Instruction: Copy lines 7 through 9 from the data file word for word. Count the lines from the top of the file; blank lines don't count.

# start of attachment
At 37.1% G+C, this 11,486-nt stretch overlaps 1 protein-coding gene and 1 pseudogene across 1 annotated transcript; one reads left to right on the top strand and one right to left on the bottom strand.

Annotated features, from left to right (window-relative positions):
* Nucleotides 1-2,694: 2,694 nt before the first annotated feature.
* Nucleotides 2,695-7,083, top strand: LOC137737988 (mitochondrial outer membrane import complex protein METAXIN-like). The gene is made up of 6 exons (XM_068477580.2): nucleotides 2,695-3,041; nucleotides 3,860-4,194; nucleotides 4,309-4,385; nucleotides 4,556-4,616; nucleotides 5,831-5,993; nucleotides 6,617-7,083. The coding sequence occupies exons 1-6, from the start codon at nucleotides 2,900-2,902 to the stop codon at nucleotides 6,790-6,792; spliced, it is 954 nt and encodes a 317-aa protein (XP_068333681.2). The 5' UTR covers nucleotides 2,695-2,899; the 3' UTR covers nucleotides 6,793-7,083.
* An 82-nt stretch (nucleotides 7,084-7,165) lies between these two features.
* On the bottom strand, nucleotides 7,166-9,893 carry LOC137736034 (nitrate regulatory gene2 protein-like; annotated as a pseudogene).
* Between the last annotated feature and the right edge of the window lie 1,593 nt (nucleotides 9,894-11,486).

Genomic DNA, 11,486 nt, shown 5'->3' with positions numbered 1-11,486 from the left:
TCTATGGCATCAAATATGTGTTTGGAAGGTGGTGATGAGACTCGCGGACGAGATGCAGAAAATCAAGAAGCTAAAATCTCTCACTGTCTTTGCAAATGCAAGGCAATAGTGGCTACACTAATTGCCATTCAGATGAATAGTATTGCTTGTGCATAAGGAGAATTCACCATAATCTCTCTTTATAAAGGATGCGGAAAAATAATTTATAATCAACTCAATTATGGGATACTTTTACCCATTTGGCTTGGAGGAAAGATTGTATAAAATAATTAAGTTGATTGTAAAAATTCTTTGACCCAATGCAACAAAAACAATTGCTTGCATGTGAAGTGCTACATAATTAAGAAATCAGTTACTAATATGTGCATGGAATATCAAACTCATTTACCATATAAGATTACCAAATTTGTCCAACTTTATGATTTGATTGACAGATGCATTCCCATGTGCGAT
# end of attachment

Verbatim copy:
* Between the last annotated feature and the right edge of the window lie 1,593 nt (nucleotides 9,894-11,486).

Genomic DNA, 11,486 nt, shown 5'->3' with positions numbered 1-11,486 from the left:
TCTATGGCATCAAATATGTGTTTGGAAGGTGGTGATGAGACTCGCGGACGAGATGCAGAAAATCAAGAAGCTAAAATCTCTCACTGTCTTTGCAAATGCAAGGCAATAGTGGCTACACTAATTGCCATTCAGATGAATAGTATTGCTTGTGCATAAGGAGAATTCACCATAATCTCTCTTTATAAAGGATGCGGAAAAATAATTTATAATCAACTCAATTATGGGATACTTTTACCCATTTGGCTTGGAGGAAAGATTGTATAAAATAATTAAGTTGATTGTAAAAATTCTTTGACCCAATGCAACAAAAACAATTGCTTGCATGTGAAGTGCTACATAATTAAGAAATCAGTTACTAATATGTGCATGGAATATCAAACTCATTTACCATATAAGATTACCAAATTTGTCCAACTTTATGATTTGATTGACAGATGCATTCCCATGTGCGAT